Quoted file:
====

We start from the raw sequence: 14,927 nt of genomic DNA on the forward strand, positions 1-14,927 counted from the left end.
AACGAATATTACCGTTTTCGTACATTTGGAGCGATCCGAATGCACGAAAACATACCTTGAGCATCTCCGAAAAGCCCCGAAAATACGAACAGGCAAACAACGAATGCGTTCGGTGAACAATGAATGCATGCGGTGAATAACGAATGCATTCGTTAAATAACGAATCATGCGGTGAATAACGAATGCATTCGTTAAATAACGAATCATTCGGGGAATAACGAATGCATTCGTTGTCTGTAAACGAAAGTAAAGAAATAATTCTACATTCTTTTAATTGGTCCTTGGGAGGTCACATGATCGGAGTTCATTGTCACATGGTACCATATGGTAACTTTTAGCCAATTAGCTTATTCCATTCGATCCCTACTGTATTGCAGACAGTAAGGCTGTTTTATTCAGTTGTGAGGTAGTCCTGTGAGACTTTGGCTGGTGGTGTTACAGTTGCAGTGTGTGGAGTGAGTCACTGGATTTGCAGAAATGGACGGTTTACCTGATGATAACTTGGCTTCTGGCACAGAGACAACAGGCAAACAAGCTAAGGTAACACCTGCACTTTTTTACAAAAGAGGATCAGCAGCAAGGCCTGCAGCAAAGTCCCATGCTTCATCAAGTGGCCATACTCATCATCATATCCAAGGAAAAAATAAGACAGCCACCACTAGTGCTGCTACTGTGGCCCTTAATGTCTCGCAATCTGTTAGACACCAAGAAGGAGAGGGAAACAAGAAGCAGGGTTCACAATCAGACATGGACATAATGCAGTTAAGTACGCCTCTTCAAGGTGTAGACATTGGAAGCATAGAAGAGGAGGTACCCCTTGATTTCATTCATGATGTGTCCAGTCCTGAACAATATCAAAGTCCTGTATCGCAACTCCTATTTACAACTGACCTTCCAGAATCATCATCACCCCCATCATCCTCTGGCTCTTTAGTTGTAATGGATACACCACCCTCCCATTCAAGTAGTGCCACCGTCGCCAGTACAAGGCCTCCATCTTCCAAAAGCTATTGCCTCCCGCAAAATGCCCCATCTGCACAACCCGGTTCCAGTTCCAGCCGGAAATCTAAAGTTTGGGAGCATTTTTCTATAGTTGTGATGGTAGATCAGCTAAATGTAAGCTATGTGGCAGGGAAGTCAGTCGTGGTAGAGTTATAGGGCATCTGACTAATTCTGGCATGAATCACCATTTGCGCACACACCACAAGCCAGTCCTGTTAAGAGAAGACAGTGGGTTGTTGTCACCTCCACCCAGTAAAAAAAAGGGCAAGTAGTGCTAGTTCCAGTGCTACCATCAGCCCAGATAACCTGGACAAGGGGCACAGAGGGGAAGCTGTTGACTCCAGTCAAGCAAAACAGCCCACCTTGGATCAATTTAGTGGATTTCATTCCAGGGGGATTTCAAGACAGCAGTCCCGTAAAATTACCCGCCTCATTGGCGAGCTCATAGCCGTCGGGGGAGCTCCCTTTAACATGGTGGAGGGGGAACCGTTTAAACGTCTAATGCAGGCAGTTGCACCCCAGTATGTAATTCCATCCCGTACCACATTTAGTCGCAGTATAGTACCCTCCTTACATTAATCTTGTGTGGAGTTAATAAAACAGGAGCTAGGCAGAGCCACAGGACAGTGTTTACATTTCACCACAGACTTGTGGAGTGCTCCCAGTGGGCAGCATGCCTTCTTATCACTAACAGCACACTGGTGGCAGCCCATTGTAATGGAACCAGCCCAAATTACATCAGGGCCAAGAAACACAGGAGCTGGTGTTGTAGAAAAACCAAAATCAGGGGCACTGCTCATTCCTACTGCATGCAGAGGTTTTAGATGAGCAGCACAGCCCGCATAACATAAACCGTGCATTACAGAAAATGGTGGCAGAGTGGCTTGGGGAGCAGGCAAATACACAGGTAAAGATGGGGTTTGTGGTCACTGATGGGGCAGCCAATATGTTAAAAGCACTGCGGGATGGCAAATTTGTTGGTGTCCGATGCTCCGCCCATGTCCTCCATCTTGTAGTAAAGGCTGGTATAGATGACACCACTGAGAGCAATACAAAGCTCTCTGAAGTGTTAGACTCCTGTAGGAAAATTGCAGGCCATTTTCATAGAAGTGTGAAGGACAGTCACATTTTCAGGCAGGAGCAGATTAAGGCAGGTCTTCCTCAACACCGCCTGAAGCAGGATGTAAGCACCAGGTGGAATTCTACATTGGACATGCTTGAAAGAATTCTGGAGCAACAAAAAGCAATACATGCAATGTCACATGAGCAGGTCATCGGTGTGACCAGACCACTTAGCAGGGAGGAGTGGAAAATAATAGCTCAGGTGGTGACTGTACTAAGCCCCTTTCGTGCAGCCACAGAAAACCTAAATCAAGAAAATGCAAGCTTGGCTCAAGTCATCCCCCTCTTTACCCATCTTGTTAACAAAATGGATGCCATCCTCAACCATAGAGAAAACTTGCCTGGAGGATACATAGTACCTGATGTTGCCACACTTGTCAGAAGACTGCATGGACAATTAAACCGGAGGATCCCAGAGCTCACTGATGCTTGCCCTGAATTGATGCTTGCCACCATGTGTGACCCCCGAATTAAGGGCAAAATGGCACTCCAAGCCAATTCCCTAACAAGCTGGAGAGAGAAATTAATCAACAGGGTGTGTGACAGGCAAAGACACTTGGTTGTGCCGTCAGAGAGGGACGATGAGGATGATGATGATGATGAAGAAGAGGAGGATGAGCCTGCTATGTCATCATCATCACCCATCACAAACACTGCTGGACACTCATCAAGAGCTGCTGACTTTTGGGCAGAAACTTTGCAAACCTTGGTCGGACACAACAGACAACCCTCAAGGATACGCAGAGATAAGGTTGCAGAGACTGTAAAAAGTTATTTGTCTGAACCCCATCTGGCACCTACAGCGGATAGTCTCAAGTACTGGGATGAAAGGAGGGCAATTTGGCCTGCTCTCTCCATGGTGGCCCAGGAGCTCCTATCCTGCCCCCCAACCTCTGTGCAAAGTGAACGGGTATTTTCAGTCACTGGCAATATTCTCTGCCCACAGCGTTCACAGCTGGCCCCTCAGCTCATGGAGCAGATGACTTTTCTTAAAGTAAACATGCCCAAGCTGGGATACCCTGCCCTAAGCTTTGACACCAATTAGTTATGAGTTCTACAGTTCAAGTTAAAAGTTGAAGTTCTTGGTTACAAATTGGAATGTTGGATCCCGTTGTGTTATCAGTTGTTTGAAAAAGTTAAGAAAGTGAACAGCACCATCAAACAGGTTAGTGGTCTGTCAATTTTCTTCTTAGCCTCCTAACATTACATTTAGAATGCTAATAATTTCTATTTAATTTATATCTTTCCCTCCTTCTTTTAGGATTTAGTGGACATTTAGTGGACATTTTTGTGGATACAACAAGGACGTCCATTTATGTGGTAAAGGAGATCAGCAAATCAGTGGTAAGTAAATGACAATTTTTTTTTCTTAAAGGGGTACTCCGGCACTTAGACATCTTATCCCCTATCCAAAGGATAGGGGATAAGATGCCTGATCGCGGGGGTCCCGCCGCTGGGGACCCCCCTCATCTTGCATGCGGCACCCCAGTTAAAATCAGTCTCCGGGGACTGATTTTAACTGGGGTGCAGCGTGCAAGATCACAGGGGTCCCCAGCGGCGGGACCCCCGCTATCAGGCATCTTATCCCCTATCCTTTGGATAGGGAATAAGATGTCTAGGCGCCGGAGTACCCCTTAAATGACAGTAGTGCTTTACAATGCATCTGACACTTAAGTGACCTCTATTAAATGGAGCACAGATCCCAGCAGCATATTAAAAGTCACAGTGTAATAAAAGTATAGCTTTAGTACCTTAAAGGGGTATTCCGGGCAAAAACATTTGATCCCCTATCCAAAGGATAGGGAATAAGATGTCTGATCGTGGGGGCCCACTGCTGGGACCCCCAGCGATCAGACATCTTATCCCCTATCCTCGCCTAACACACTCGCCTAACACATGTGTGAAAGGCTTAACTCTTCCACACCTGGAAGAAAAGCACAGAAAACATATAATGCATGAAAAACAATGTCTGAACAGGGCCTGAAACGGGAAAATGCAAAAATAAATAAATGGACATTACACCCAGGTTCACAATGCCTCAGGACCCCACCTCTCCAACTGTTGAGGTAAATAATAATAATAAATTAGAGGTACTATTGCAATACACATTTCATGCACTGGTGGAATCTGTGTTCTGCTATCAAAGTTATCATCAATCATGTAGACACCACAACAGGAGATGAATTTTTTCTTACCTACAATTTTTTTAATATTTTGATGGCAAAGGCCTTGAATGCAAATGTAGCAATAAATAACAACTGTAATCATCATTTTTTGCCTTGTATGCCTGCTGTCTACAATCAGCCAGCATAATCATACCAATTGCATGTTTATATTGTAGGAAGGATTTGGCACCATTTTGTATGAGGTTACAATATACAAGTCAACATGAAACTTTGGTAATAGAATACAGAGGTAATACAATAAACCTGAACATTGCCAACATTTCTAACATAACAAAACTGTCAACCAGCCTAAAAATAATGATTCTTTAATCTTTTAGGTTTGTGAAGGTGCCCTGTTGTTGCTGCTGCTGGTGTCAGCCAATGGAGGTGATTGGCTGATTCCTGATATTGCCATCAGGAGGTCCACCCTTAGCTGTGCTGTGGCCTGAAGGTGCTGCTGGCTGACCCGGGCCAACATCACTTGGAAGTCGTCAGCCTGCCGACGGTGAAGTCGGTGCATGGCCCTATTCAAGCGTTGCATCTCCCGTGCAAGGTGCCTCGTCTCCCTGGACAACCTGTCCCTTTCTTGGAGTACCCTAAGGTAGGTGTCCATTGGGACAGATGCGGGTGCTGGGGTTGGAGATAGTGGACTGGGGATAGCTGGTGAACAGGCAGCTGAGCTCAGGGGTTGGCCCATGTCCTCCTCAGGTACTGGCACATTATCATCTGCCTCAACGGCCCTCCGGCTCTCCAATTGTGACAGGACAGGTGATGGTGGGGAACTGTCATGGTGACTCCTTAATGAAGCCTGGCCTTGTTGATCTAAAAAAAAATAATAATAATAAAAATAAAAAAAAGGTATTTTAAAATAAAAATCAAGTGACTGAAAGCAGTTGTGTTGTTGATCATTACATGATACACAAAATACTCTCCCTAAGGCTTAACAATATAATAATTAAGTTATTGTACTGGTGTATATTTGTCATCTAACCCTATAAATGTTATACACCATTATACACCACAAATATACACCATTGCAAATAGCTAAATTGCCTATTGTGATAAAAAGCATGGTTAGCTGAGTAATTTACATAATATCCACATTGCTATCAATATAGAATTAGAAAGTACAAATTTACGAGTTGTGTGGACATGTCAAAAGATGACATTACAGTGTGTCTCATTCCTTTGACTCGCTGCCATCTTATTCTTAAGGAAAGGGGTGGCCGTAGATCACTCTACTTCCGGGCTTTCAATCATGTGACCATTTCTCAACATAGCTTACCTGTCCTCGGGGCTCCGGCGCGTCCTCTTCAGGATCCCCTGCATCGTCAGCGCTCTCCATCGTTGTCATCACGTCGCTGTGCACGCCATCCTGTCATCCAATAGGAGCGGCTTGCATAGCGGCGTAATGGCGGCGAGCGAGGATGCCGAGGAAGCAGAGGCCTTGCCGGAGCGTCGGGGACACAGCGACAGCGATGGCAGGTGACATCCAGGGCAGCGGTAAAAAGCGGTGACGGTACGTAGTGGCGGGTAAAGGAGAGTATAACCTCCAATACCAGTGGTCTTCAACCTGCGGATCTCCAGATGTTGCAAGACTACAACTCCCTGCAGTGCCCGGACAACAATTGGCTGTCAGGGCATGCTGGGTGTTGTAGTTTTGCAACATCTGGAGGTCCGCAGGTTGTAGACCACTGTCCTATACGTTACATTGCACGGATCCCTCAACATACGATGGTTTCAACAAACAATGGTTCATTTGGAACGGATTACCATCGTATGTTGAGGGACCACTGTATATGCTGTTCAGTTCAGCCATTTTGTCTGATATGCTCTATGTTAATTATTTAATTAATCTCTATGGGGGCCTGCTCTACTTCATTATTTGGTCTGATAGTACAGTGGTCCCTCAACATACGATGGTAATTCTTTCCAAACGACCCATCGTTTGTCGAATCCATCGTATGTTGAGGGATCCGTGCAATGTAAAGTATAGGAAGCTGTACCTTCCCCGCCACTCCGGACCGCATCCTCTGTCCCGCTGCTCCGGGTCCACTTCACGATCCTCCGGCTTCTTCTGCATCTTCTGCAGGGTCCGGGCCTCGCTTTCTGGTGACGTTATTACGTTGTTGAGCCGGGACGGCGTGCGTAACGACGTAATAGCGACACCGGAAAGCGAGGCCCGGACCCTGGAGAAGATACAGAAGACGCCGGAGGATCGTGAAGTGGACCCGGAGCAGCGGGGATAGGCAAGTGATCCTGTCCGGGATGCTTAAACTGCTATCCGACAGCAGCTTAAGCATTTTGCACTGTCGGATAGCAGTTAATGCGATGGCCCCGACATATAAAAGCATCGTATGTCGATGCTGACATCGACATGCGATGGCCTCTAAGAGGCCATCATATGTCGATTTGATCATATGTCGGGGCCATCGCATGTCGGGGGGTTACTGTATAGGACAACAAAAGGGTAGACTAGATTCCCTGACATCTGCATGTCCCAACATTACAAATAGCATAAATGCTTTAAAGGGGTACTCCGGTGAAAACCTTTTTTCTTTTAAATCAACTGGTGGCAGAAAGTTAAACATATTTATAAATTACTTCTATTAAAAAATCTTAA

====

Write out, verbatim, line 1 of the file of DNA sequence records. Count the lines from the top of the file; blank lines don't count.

We start from the raw sequence: 14,927 nt of genomic DNA on the forward strand, positions 1-14,927 counted from the left end.